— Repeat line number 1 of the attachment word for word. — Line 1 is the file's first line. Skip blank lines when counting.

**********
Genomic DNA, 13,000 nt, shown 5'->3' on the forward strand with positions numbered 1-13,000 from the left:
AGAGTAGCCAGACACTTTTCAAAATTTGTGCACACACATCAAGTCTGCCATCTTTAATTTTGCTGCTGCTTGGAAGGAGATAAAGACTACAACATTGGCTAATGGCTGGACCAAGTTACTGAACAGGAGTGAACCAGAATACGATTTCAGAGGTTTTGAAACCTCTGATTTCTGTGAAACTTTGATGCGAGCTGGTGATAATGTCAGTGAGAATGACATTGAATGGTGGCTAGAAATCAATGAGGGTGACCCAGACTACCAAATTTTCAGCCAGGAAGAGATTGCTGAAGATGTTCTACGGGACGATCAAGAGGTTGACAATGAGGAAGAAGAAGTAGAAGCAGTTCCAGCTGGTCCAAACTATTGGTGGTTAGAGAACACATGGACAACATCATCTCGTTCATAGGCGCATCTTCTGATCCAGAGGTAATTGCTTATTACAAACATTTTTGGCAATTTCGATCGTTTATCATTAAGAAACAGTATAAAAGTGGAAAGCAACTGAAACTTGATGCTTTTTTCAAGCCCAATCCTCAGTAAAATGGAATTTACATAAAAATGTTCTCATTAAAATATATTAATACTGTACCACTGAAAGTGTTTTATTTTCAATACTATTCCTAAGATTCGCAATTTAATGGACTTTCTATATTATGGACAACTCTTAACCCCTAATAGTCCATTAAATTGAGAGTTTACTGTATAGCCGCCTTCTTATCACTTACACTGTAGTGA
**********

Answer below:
Genomic DNA, 13,000 nt, shown 5'->3' on the forward strand with positions numbered 1-13,000 from the left: